Photo: BA is still in the pilot's seat when it comes to decisions about housing Concorde. © James Kightly.

"Concorde is an icon for the world," said a BA spokesperson to the 24 Hour Museum on October 17. Rumours continue to emerge about the likely final destinations of the plane, but BA are adamant they won't comment about what they regard as speculation.

"We are a British airline, so we are looking at museums in Britain, but we are also an international airline, and we are also looking at museums across the world."

The spokesperson refused to comment about the speculation that venues in Barbados and New York have been pencilled in as last resting places for the supersonic transport.

No date has yet been set for any official comment or announcement about the aircraft's retirement homes. BA say there is still a lot of detailed discussion and consultation to be carried out before anything can be announced publically.

"We want to be sure that the arrangements are in place for Concorde to be seen by as many people as possible, in an appropriate setting, for many years to come."

Photo: Air France have donated a fully operational Concorde to France's premier aviation Museum; Le Musee de L'Air et L'Espace near Paris. British Airways are asking the British equivalent museums to join the queue. © James Kightly.

Aviation experts and museum curators are nonplussed at the rumoured choice of Grantly Adams Airport, Barbados. The local environment is not likely to be kind to Concorde – the salty sea air would incredibly effective at reducing an aircraft made from extremely exotic alloys to a corroded hulk.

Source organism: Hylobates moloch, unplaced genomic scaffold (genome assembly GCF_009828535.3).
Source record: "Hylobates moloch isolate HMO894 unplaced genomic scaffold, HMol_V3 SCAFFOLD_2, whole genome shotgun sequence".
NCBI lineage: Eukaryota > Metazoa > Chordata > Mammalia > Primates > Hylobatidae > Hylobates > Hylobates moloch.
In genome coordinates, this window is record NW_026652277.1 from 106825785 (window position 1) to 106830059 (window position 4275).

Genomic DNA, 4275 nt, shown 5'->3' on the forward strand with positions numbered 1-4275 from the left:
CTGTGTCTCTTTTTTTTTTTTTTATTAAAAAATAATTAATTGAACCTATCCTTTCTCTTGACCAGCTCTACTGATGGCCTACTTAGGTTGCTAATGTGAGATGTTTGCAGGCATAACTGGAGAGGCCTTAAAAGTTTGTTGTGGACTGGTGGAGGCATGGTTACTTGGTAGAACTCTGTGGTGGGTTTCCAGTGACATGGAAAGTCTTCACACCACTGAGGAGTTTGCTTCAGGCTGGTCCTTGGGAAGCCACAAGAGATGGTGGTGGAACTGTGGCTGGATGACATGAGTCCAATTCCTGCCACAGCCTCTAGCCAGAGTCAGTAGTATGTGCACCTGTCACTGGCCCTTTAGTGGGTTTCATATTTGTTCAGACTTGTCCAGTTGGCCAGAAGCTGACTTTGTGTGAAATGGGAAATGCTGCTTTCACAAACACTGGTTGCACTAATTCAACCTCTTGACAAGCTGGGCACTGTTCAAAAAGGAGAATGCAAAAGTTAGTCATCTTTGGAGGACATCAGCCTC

A local (but un-named) businessman has apparently offered to finance the building of a facility to house the aircraft. Will G-BOAG, the aircraft said to be headed to the West Indies, become an off-white elephant before being scrapped as a safety risk? [G-BOAE went to Grantley Adams Airport Barbados, and is now preserved inside in the Barbados Concorde Experience, an excellent result.]

New York has been Concorde’s most important destination. British Airways have apparently decided this merits a donated example. The Intrepid Air and Space Museum, a moored aircraft carrier, might seem a sensible choice at first.

However, Concorde G-BOAD is apparently intended to be placed on a barge next to the carrier. Exposure to a saline marine environment could damage this aircraft quickly unless it is covered.
Given that there are already a significant number of aircraft on Intrepid’s deck which are decaying and there are worries about the funding of this museum, the omens are not good. [And to some degree those issues have come to pass, with damage when stored ashore and several moves to and from the waterfront for G-BOAD.  The aircraft's long-term future in this environment is simply not good.]

Photo: at the Farnborough airshow in the 1970s Concorde was just starting out on a controversial career. © Ross Kightly.

Exemplary museums which could be considered by BA include:

The Science Museum (tasked with holding an example of each ‘significant’ airliner)

The Imperial War Museum at Duxford (another holder of a pre-production Concorde, and a world-class aviation museum with a diverse airliner collection)

The Aerospace Museum Cosford, the UK’s most comprehensive airliner collection

The Museum of Flight, East Fortune, Scotland’s most important aviation museum